Finger Food

Nepali dinner

I know I haven’t mentioned the food since I have been in Nepal and there is a good reason for this…. There isn’t any. If any lady readers are considering shedding a few pounds in time for Christmas, sod the 5:2 diet, come to Nepal for instant and dramatic weight loss. So swift has been my shrinkage that some of the ‘Glamorous Granny’ linen clothes I bought only 4 weeks ago are way too big. Yesterday I was bending over the table in the classroom when 3 little gnomes starting tugging on the backs of my trousers legs to get my attention. They got more than they bargained for, as my black tie-waisted peg leg chinos gravitated south with alarming speed, and I revealed my knickers to Kathmandu Kindergarten. Thank God for Bucket Pants.

On the night I arrived, I went down for dinner and queued up to be given what looked like two skimpy side orders from the Lingfield Tandoori; one rice and the other curried potatoes, served on a metal plate (well this is a Compound with a capital ‘C’). I sat down and realized that I had forgotten to get a knife and fork, only to be told by a fellow inmate that there weren’t any! I looked around in disbelief and noticed people squashing the rice and slop into golf ball shapes and stuffing it messily into their mouths, leaving trails down their chins and T-shirts. This was an utterly shocking and gross spectacle, and one I did not want to be a part of, so I came up with a solution. I mixed the two baby portions together and scooped the mess onto my solitary poppadom, like a Nepalese open sandwich. ‘Just brilliant’, I thought, but then it all went horribly wrong. Halfway between table and mouth my precious poppadom collapsed, and I ended up with a curry car crash on my plate. I took one look at the wreckage, and sought comfort in my room, with the rest of my tin of travel sweets. Lunch and dinner are pretty much the same every day, just a different poor and unsuspecting vegetable has been chopped, stewed and chillied. I have now actually got used to eating with my hand. I do try to do it as elegantly as possible, then spend the rest of the day picking spinach from behind my painted finger nails. Yes, painted! I haven’t gone totally native yet…

There has been one saving grace in this food fiasco, and that is that the local shop sells a vast selection of Cadbury’s and McVities products, amongst the spices and weirdly shaped vegetables. I buy at least 2 bars of Dairy Milk a day, at £2 a go, and convince myself that I could easily do that on Lattes in Lingfield. The other fantastic find is Instant Cappuccino. It bears no resemblance to the real thing, but it contains caffeine and saves all the faff of trying to locate sugar and cow’s milk. Amazing! When I was packing to come here I realized that the box of 240 PG Tips was just not going to fit into my rucksack, no matter how hard I stamped on the box. Friends did comment that it did seem a little strange taking tea to India, but as far as I am concerned it is not TEA unless the leaves have been through a factory in Manchester. I am pleased to say that I have now located Twinings Breakfast Tea at a vastly inflated price which, when mixed with Coffeemate, makes a half decent cuppa. I could almost be back on a building site with my guys at home…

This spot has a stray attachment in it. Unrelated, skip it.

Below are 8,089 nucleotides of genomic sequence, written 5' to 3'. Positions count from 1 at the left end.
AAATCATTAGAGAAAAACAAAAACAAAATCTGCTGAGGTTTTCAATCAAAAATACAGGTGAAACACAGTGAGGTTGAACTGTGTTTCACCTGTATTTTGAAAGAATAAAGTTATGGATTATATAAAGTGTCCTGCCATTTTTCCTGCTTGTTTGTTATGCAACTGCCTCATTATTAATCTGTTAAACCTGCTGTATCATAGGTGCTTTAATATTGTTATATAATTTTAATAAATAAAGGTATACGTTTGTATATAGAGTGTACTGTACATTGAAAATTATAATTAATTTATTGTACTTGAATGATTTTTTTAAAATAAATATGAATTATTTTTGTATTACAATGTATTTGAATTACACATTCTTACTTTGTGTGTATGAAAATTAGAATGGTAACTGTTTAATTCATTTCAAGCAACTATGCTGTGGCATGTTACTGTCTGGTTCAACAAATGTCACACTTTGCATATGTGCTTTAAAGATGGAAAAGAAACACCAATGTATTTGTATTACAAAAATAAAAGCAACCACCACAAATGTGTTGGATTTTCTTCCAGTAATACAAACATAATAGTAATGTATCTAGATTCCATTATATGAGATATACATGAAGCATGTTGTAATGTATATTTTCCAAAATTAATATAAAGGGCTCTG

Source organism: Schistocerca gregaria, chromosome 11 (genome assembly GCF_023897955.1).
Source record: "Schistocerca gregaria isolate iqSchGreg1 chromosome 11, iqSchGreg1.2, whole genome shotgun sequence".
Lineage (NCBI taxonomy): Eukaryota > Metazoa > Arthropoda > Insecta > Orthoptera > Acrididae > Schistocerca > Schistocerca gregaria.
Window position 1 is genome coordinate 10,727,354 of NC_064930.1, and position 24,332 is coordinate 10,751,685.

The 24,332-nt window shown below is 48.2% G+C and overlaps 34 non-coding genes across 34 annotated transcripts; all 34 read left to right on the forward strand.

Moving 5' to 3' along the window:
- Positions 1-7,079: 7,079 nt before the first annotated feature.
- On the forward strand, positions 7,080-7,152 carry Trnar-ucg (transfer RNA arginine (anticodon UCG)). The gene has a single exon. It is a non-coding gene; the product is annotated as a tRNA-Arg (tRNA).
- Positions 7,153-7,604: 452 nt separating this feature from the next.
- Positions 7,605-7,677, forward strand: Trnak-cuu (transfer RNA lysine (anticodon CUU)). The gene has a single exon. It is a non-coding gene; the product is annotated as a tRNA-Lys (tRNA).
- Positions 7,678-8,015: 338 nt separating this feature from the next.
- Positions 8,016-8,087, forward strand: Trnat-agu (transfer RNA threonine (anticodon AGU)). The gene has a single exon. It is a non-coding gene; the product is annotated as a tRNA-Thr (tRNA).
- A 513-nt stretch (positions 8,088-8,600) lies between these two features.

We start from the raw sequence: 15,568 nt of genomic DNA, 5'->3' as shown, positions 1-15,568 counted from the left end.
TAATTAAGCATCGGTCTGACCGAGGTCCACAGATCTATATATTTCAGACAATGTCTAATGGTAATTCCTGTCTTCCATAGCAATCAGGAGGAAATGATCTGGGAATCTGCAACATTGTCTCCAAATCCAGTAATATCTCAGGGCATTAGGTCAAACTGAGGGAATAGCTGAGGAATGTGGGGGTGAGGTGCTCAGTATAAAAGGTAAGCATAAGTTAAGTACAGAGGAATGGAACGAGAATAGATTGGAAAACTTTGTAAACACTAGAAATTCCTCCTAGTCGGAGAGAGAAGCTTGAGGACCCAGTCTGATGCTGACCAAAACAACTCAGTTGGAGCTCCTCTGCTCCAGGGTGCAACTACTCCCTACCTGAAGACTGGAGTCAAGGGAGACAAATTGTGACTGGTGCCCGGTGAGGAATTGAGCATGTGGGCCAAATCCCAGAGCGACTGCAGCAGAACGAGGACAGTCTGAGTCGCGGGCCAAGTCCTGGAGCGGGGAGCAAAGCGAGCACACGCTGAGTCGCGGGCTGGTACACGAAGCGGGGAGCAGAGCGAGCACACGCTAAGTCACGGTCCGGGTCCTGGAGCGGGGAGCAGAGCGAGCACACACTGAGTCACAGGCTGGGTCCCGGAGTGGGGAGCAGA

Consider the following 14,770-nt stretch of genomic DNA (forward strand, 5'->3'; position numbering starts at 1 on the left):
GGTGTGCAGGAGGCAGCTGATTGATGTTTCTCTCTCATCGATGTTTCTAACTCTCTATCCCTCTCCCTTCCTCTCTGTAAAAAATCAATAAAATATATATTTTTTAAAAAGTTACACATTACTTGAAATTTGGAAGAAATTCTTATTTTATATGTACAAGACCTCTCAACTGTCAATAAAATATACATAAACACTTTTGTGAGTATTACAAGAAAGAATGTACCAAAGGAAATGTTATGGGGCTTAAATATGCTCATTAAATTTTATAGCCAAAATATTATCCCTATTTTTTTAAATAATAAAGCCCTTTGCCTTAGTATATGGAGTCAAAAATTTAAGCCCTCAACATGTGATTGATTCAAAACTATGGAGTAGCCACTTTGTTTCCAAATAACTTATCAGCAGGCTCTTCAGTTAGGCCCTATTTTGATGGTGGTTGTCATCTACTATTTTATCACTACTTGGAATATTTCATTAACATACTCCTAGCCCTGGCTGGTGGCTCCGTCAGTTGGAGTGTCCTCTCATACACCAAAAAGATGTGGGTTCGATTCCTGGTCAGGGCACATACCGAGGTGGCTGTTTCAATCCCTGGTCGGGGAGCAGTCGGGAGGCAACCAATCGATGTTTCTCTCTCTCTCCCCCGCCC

Another issue with meals which makes them even more unpalatable is the Gap Year Girls. Outside shoulders and knees must be covered at all times, as a sign of respect, but in the Compound anything (or should I say nothing) goes. I have to sit with my plate of mush looking at young, tanned beauties in cropped tops and micro shorts. Unsurprisingly, the young, male Nepali project coordinators appear with the same punctuality as the flies at meal times. Last night I was chuffed when Bhumi, a cute Nepali, started to chatting to me instead. ‘Hey, Miz Jayne, do you have a photo on your phone of you in your twenties?’ He asked. I pointed out that mobiles had barely been invented then. To which he replied ‘Oh that’s a shame, I bet you were pretty then.’ I reacted like any woman my age would. I went upstairs and ate a whole packet of Chocolate Hobnobs…

English dinner

6 thoughts on “Finger Food

  1. Karen says:

    Jayne, I am sitting in a cafe, well known to you, with a cappuccino (not from a packet) and a warm cheese scone and butter. Unfortunately I chose to read your blog whilst eating and drinking same and now most of it has been distributed down my delightfully monogrammed apron as I burst out laughing and dropped the lot! You are hilarious and I definitely think you should consider a sideline career (with all your spare time!) when you get home. Those poor kindergarten children got more than they bargained for indeed!! 😂
    PS You are amazing! xx

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    1. Hi Karen nothing can beat coffee and almond croissants in the Old Post. I am actually fantasising about them now. I am sure that red apron still looks great on you even with a few splatters down it! Thanks for your support! Jayne x

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  2. Ken Harris says:

    Don’t be downhearted Jayne. Surely if Bhumi considers that you were pretty in your twenties he must be basing that on you not being unattractive now.

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  3. Katie says:

    It would be my dream to eat chocolate morning, noon and night but as I am not brave enough like you to do what you are doing, I can’t, so enjoy it all! By the time you get back, by the sounds of it, there won’t be much left of you if you don’t! X

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    1. Hi Katie we all know that if a woman has enough chocolate she becomes invincible! If you see a rucksack floating into the Arrivals Hall at Gatwick in December with no one attached, that will be me… xx

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